And the best Paul can do is to tell you that he is being specifically limited by God so that he doesn’t forget who brought him to the dance. We don’t know what the “thorn” was for Paul. It might have been a physical thing – he was certainly beaten enough. It might have been a person that he just couldn’t get along with. It might have been a bad habit. We don’t know. We know he viewed it as something from the devil – something that was apart from God’s will. Even so –whatever it was – it was blessed by God as a way to keep Paul in check and remind him that all he needed was found in God’s love. “Well. That’s rich, God. If you love me then, why don’t you take care of me?” How many times have I said that? And how many times has God’s love been proved through something or someone that I never expected? Every. Single. Time. And in the end I think, “Well, who did I think I was to ask what God was up to?”
“Just who do you think you are?” is the question that they even asked Jesus in his home town. And because they could not see him as anything other than who they wanted him to be, even the power of God was limited. We could argue whether or not God could have still done works of power, but it kind of reminds me of the age old conundrum, “Can an all powerful God make an object that that same God cannot move?”
I believe the answer to that question is, “Yes.” And I believe the unmovable object is the human heart. Yet the heart is moved only in and through the grace and mercy of God. That’s why Jesus sent his disciples from that place with nothing. “Take only your shoes, a staff, and an extra tunic.” Sound advice – as long as you have a clean tunic you’ll be OK.
But there’s more. Jesus gave them his authority and told them to expect hospitality. For those that rejected the disciples were also rejecting God, and those that welcomed them welcomed God. And they proclaimed the Good News. And the news Jesus has been sharing since the beginning of Mark’s gospel is this, “The time is fulfilled and the Kingdom has come near. Repent and believe the good news.” Repent. Turn from self-centeredness. Turn toward God-centeredness. The Kingdom is near.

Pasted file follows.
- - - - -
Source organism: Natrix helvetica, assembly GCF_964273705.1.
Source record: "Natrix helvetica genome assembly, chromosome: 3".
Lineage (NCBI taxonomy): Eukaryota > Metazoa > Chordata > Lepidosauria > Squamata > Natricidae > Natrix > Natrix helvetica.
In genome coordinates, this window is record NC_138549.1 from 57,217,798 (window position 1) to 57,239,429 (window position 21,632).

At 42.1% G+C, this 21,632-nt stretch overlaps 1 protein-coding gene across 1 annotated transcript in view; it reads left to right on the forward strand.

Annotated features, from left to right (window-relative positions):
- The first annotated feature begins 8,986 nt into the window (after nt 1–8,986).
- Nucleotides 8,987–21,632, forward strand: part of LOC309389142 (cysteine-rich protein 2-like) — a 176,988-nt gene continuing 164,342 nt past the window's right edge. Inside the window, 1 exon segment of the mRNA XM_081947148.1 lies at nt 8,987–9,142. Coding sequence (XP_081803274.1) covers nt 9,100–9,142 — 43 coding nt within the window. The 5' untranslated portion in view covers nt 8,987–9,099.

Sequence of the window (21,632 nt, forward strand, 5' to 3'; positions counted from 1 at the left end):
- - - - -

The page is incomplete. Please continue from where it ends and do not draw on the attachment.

And just who do we think we are in this day and age? We are the descendants of that Presbyterian rebellion. We are a part of a culture that is becoming both fractured and more complex. We are members of a society that is asking questions that it has not asked in generations. People are in dialog about things we have just assumed that we agreed on, and we are finding that sometimes our assumptions are wrong. We are finding that sometimes our beliefs can be strengthened through conversation, and we are finding that we still have a way to go to live up to the ideals of truth, justice, and liberty that formed our nation.
The good news is that we are also, like the disciples, sent into the world with the authority of God. We are sent with the good news of Jesus Christ and we can say with the confidence of Paul that God’s grace and mercy and forgiveness are enough. Everything else flows from the reality of God’s active presence. Even our weaknesses – especially our weaknesses – become like a billboard advertising what money can’t buy, and that is the transformative love of Jesus Christ.
There’s a young woman named JoAnn who taught me this lesson in a profound way this summer. She volunteers at Camp Agape and helps with Arts and Crafts. She has a birth defect that has shortened her arms, and while she is bright eyed, she is often discounted as someone less capable than she is. Toward the end of Camp she gave me a rock with “Psalm 139:14 – I praise you, for I am fearfully and wonderfully made” decoupaged on one side and a dove on the other. In that one simple act an entire week of preaching on the idea of power made perfect in weakness collapsed on top of me. JoAnn gave me a rock that reminded me of my own worth and made hers undeniable.
In her simple act, and through the challenge of scripture, we became equally limited. We also became equally unlimited. We became equally able to boast all the more in the power of Christ to heal, to cast out the things that separate us from God and one another and able to demonstrate the kingdom that has drawn near! And who are we, that we can do any less today? As we gather around the table of Christ, we are saints with complex pasts. We are sinners with brilliant futures. We carry our thorns with thanksgiving in our hearts for the one whose grace is sufficient. We lay down our flags, and we know who we are. We are God’s people. We are sent into the world to challenge, redeem, and heal in the name of the one who does the same for us – over and over again. Amen.